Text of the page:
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West Afr J Med. 2006 Oct-Dec;25(4):273-5.

Causes of limb amputations in Nigerian children.

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  • 1Department of Orthopaedic Surgery and Traumatology, Obafemi Awolowo University, Ile-Ife, Nigeria.



Most reports on amputations in Nigeria have been on adults. Few published data exist on the causes of amputations in children.


A retrospective analysis of all children who had limb amputations from January 1998 to December 2004 at the Obafemi Awolowo University Teaching Hospitals Complex, Ile-Ife was made.


Thirty five (32.7%) out of 107 patients who had major limb amputations were children. The mean age was 9.9 years. Trauma accounted for 74.3% of the amputations, 92.3% of which had developed gangrene from treatment of simple fractures by traditional bone setters. Fifty one point four percent of the amputations were in the upper limbs. The most common complications were anaemia (88.6%) and wound infection (68.6%). One patient had tetanus while one died from septicaemia. Only two patients had prosthetic fitting following amputation.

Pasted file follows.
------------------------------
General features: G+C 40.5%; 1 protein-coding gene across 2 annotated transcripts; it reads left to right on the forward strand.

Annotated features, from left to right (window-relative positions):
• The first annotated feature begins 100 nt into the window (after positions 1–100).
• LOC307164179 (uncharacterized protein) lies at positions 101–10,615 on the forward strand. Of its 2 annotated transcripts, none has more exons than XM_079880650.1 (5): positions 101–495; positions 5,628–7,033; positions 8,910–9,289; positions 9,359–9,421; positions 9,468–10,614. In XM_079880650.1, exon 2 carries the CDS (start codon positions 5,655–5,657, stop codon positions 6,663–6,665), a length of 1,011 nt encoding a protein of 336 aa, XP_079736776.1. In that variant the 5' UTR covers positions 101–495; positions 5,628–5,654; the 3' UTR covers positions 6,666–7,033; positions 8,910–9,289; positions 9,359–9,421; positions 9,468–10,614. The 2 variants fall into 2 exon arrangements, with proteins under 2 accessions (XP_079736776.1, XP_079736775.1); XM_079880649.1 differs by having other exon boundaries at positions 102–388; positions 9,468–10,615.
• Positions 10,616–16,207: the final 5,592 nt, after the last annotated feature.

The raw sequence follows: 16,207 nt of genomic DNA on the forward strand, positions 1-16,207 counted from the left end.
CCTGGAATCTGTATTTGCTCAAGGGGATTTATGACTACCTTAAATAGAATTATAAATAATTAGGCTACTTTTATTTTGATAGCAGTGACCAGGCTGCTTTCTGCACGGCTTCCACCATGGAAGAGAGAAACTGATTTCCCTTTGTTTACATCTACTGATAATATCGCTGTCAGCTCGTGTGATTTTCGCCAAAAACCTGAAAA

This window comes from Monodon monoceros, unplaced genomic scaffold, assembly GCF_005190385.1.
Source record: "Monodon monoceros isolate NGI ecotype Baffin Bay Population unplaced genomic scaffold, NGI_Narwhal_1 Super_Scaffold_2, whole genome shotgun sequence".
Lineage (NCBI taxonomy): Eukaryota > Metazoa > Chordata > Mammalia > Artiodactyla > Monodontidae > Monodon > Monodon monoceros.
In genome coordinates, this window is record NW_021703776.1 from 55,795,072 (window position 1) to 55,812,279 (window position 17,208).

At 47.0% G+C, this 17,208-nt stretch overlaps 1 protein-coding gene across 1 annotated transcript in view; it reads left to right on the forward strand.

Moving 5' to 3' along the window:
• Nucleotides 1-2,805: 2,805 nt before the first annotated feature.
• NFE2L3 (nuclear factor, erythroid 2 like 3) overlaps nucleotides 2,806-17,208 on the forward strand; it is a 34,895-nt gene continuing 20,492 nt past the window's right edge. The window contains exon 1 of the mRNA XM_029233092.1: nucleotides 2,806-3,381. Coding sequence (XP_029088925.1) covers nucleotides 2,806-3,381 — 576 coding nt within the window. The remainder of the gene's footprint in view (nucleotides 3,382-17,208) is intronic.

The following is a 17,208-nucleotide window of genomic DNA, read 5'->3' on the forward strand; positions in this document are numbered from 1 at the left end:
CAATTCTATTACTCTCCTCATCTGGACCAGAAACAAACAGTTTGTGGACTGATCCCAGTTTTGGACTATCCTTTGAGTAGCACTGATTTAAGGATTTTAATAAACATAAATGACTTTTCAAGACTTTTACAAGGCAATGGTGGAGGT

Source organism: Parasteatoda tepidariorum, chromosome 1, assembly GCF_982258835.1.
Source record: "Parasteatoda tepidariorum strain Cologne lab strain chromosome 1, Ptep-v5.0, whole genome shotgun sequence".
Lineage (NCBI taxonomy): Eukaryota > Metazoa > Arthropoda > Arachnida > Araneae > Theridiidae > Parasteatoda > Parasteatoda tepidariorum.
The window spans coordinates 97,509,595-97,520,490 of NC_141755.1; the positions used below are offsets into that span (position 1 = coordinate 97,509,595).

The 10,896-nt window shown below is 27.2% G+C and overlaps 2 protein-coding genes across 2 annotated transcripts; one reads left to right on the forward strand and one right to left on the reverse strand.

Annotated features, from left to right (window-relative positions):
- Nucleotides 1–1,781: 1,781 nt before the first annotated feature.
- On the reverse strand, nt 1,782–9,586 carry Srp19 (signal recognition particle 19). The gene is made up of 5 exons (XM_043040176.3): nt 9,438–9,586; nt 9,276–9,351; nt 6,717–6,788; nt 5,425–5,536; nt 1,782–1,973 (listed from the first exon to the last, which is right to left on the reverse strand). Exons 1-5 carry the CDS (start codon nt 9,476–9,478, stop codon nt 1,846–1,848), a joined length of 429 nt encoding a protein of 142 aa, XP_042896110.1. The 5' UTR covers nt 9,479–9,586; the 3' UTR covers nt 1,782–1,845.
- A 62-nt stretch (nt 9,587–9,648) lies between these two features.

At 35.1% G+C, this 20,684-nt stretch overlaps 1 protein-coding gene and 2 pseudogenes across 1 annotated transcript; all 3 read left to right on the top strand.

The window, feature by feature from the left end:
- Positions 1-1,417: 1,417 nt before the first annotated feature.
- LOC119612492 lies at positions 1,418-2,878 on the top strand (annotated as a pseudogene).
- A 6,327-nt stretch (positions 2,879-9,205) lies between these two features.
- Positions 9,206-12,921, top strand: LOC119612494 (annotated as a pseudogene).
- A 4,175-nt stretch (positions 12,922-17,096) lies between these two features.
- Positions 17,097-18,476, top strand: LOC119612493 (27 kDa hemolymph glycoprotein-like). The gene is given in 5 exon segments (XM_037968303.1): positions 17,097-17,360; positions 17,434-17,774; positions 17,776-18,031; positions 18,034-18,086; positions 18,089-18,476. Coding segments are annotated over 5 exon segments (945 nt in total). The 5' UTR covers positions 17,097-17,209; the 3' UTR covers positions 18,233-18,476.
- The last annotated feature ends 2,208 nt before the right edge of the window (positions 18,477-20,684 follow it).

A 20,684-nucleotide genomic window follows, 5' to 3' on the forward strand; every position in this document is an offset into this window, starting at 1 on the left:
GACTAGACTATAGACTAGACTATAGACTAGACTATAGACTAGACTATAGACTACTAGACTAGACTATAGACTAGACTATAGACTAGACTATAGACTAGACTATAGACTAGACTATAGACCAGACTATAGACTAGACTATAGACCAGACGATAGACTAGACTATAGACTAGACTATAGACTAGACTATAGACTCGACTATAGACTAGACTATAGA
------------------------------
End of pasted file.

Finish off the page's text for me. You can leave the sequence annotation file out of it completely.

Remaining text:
Most amputations in Nigerian children are due to traditional bone setters who manage simple, straight forward fractures in children causing gangrene of the limbs.

[PubMed - indexed for MEDLINE]
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